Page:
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Wednesday, 21 September 2011

22. The Co-productive Council

I’ve been doing some work with the excellent Prof. Tony Bovaird lately on co-production and it prompted me to think about what a co-productive council might look like.   First, however, a few words about co-production as, if you didn't know, you might have thought it was all about making movies...

 Co-production in Public Services

Co-production is an idea that is certainly gaining traction. There are probably too many definitions but a good place to start is where the phrase was first used:
The term ‘co-production’ was coined originally at the University of Indiana in the 1970s when Professor Elinor Ostrom was asked to explain to the Chicago police why the crime rate went up when the police came off the beat and into patrol cars. She used the term as a way of explaining why the police need the community as much as the community need the police.(new economics foundation, 2008: Co-production: A Manifesto for growing the core economy)

The New Economics Foundation and NESTA describe it this way:

Co-production is a new vision for public services which offers a better way to respond to the challenges we face - based on recognising the resources that citizens already have, and delivering services with rather than for service users, their families and their neighbours. Early evidence suggests that this is an effective way to deliver better outcomes, often for less money.

A great summary can be found here.  This overview by Tony Bovaird, Elke Löffler and Frankie Hine-Hughes, highlights how the concept can be broken down to apply to different aspects of the service delivery cycle such as co-planning, co managing or co-assessment.

For a really interesting example of a whole Council approach take a look at Lambeth Council.  They have recently defined themselves as a 'Cooperative Council and are seeking to underpin all of their service delivery with the principles of co-production.   A white paper was produced and a special commission set up to work through the proposals before the approach was agreed - there is plenty of material to look at.

Can Local Democracy Be Co-produced?

In many ways this sounds like restating the question about whether representative and participatory democracy can work in tandem or even be combined.  In some ways it is but in some ways, however, applying the debates around the co-production of services to the co-production of policies and decisions opens up a new perspective on some old problems.  Start thinking about politicians instead of professionals, citizens rather than service users and policy cycles rather than service cycles and I think there definitely something new to be had.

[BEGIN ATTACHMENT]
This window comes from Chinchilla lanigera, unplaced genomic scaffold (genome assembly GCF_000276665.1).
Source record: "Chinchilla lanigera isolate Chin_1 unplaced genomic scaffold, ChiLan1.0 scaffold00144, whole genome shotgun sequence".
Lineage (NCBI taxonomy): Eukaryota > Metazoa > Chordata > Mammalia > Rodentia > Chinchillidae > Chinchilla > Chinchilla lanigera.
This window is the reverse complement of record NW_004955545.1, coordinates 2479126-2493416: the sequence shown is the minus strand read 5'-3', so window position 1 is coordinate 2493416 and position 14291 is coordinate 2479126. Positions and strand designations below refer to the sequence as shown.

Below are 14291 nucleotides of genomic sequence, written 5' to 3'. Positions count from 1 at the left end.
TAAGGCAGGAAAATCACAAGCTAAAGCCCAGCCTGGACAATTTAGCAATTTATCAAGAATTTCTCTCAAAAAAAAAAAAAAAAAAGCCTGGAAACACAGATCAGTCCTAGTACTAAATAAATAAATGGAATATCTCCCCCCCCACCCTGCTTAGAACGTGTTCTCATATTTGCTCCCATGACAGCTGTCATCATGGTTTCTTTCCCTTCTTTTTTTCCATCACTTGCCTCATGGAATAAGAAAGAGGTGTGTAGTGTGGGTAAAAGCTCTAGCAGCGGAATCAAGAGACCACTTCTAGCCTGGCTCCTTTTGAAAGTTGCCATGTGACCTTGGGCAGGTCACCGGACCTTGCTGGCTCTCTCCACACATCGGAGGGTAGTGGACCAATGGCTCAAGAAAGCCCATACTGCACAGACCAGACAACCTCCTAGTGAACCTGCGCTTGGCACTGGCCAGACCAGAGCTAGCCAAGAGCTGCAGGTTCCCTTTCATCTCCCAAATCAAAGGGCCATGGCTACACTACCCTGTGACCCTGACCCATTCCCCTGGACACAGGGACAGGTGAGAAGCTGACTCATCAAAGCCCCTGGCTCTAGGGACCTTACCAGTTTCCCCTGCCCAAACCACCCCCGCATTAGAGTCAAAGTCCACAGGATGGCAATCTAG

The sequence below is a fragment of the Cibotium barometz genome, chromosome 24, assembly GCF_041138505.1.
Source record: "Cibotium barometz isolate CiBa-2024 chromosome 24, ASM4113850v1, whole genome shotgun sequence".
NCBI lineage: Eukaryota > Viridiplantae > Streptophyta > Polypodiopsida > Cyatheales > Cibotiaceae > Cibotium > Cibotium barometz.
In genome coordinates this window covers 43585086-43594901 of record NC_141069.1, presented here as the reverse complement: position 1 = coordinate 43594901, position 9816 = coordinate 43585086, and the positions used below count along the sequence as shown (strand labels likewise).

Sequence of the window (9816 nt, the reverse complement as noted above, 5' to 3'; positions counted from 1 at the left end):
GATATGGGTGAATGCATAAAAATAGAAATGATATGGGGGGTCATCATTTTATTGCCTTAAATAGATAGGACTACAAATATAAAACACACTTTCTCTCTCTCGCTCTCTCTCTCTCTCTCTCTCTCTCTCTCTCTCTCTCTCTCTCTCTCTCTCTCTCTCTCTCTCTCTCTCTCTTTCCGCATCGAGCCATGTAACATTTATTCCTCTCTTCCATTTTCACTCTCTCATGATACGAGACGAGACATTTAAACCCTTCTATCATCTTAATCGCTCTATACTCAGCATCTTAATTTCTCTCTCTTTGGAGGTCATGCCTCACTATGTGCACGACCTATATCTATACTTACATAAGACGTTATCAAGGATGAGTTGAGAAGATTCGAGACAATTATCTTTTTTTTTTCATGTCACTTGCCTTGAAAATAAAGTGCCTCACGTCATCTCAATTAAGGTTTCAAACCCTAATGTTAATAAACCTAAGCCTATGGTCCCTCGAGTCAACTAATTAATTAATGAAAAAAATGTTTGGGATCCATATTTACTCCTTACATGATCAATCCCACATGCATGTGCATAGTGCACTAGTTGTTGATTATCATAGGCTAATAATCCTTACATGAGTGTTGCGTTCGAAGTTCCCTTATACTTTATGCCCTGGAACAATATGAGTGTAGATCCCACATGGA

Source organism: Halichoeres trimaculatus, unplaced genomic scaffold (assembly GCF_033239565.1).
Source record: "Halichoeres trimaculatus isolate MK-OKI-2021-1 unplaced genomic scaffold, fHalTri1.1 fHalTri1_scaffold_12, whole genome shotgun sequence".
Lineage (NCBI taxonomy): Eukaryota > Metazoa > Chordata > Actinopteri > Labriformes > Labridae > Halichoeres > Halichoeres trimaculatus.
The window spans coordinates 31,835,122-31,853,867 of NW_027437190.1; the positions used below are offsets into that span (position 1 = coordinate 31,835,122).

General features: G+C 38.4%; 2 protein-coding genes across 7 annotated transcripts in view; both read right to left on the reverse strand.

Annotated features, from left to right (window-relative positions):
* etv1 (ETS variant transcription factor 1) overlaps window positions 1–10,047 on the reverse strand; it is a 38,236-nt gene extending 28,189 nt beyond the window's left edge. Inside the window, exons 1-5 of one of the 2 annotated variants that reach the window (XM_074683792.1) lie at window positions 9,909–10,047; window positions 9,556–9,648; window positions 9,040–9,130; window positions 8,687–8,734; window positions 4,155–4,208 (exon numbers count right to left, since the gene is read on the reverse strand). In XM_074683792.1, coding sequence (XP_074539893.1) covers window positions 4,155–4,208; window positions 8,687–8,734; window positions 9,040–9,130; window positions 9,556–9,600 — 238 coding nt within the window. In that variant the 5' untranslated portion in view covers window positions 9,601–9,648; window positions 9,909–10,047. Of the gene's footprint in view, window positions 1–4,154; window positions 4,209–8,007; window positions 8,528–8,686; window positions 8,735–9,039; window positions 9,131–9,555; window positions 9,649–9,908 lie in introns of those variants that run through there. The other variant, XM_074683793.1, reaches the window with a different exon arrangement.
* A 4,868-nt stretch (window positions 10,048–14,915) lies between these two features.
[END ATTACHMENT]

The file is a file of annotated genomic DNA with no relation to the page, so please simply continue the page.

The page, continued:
Borrowing from Bovaird et al, the benefits of co-producing democracy can be stated as follows:
  • citizens know things that many politicians don’t know
  • ... and can make a policy more effective by the extent to which they go along with its requirements
  • ... and have time, information and financial resources that they are willing to invest to improve their own quality of life and into helping others
  • … and have diverse capabilities and talents which they can share with politicians and other citizens
  • … and can engage in collaborative rather than paternalistic relationships with politicians, with other citizens and with other members of the public
The Co-productive Council

Adapting the principles of the co-production of services, then, it is possible to imagine a Council that co-produces its democracy.   

Like the ideal of co-producing services, where initiatives can take place at every stage of the service delivery cycle, the co-productive council would have in place co-productive activities at every stage of the policy and decision making cycle.  So, borrowing again from  the model by Bovaird et al, it is possible to conceive of a co-productive policy making process:

Co-defintion of problems – e.g. area forums, community conferences, petitioning

Co-formulation of options – e.g. co-option of public onto scrutiny committees, community / user consultation

Co-decision making – policy juries, referenda, online deliberation

Co-implementation – (see co-production of services!)

Co-evaluation - co-option of public onto scrutiny committees, area forums

This simple framework might be the starting point for identifying gaps and looking at what areas might need to be developed if a council is to be truly co-productive.

One final thought, a co-productive council would also be one where councillors, like the Chicago Police, would get out of their metaphorical patrol cars and onto the metaphorical beat.  Although this is of course what many, if not most, councillors do already.  It seems that the foundations for a co-productive council may already be in place.

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